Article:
Though it may seem like the whole world has already been mapped, the world doesn't stay the same. New things are built; old things are destroyed.
“I don't think my company has mapped the entire world,” Jimenez says, getting into the car. “But we're getting there. I can tell you that it's something that never stops.”
Even a mature market like Los Angeles evolves. The 405 freeway is an ongoing construction zone. Points of interest change, too. “A Citibank today could become a Bank of America tomorrow,” Jimenez continues. “We have to keep up with all that.”
Rossio nods and says, “Just to give you an order of magnitude, we make about 2.7 million changes a day in our database based on information from our field teams. And that's just an average.”
Some cities rack up more change than others. Parts of India and the Middle East are changing extremely quickly. Massive events like the London Olympics, which require new infrastructure, drive huge amounts of change.
The Navteq cars collect street information in incredibly rich detail. In addition to the lasers — which record a 3-D description, including the width of streets and the height of curbs, fire hydrants and buildings — there are six panoramic cameras, high-def cameras to read street signs and devices to measure velocity and orientation.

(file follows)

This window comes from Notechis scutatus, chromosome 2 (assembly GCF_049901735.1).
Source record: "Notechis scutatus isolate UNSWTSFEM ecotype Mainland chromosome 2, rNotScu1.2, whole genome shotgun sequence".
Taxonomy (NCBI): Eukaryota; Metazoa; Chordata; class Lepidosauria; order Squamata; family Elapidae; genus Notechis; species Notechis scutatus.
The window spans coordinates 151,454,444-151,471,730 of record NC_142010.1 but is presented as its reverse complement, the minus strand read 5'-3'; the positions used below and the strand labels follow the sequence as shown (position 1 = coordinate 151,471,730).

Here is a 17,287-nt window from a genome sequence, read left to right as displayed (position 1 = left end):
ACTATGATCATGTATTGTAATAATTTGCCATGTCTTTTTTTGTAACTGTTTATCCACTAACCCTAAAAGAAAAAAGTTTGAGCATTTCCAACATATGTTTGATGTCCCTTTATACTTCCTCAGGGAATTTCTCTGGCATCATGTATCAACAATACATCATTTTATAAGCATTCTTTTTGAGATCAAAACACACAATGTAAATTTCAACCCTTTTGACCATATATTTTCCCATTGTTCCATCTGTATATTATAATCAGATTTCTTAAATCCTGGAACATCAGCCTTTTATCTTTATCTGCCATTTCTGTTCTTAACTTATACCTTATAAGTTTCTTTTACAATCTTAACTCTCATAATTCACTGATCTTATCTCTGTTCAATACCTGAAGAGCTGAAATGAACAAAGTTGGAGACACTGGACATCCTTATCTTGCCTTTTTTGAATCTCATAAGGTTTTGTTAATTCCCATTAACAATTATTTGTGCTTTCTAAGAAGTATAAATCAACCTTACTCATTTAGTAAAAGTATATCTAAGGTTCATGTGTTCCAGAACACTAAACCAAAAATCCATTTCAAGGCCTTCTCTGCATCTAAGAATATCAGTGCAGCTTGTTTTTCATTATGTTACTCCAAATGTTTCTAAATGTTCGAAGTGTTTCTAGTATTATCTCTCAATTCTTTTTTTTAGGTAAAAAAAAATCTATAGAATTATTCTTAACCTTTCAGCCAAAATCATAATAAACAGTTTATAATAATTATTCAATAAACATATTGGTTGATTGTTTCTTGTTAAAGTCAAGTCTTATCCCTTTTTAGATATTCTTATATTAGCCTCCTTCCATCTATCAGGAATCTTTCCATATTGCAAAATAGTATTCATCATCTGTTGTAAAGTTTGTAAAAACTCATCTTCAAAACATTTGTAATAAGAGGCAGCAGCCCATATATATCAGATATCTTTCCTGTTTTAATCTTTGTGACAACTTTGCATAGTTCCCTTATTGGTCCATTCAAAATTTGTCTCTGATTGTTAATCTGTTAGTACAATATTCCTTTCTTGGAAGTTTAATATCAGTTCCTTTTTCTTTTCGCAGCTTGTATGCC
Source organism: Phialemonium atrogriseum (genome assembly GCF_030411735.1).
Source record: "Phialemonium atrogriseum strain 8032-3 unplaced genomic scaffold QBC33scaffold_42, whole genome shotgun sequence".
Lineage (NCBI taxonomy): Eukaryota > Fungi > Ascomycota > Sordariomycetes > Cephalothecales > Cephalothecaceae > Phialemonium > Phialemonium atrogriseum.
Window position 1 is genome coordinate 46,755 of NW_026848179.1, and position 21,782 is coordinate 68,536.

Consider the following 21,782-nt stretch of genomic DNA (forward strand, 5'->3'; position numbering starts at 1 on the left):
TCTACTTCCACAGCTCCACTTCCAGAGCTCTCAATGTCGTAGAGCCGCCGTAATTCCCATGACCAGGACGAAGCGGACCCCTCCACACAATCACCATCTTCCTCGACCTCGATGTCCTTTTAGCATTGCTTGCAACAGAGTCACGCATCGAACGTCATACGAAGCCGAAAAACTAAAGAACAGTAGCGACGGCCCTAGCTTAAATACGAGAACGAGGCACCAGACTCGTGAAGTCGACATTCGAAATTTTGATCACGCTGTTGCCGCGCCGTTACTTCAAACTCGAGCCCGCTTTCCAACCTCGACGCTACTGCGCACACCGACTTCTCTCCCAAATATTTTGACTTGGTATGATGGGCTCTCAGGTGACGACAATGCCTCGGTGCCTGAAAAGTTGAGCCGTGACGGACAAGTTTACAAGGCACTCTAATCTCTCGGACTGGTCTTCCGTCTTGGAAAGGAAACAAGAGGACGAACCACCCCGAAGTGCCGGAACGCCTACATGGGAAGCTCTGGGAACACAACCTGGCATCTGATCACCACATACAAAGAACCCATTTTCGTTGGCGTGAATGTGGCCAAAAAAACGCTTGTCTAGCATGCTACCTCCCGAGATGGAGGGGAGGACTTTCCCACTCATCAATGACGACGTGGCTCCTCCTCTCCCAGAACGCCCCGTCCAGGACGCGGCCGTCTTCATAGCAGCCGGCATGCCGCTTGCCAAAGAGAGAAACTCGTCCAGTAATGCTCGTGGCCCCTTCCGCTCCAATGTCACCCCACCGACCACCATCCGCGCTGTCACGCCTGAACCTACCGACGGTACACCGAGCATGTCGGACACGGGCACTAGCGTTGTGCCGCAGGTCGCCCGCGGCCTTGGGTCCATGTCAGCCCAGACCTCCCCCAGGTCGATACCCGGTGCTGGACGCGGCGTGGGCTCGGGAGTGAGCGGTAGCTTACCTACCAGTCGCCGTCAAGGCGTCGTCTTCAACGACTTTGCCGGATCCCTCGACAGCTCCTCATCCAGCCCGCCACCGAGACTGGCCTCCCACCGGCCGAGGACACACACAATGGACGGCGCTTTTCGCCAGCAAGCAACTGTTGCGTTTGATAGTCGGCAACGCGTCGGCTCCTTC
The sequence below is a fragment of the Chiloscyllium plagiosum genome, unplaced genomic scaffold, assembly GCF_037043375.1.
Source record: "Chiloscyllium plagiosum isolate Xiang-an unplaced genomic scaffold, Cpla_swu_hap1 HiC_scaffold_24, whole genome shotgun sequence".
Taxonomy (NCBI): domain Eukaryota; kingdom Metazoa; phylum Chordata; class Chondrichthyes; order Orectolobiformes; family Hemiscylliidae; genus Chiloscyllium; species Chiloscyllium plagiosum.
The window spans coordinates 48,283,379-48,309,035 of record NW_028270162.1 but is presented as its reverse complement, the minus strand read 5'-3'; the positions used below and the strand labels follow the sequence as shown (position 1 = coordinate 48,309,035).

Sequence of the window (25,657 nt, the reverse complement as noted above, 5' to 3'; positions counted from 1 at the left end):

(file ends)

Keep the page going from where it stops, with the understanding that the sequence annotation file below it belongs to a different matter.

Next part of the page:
“It's not only the shape of the road, the slope and curvature,” Rossio says. “We know how many lanes. We know the painted stripes, the direction of travel. We know exactly where there's a speed limit sign.”
They know not only where a hospital is located but also where the entrance to the ER is. They are very close to being able to understand where there are dips in the road, like potholes, or even where water accumulates. “We knew we wanted to really push the envelope in terms of building a next-generation system.”
What to leave out can be more important than what to include. Trees, for example. “We don't do trees,” Rossio says. “A lot of the car companies were worried about distraction. Anything that keeps your eyes off the road gets them very nervous.”
More often than not, however, people get distracted by the Nokia True Car itself. Sometimes, they get so distracted they end up hitting the car, which screws up the accuracy of its equipment. The driver then has to recalibrate.
Rossio, who runs an R&D team, is focused on identifying next-generation problems and determining what information needs to be collected. Tracking the movements of buses, trains and ferries is one of her current preoccupations. “We're trying to understand the real-time data. Whenever I meet the field team, they always say, 'So you're the one who made me collect that?!' ” Rossio laughs. “Yeah, that was me.”
The carpool lanes come to mind. They were one of her first projects in L.A. A couple years ago, navigation systems never directed you out of carpool lanes the right way. “Because we didn't actually collect how many people could be in that HOV lane, or during what time of day, or in what type of vehicle. And so navigation devices just generally ignored it,” she explains. “So we started collecting them.”
What's next, mapping the ocean?
“We've talked about it,” Rossio says, her voice as smooth as silk.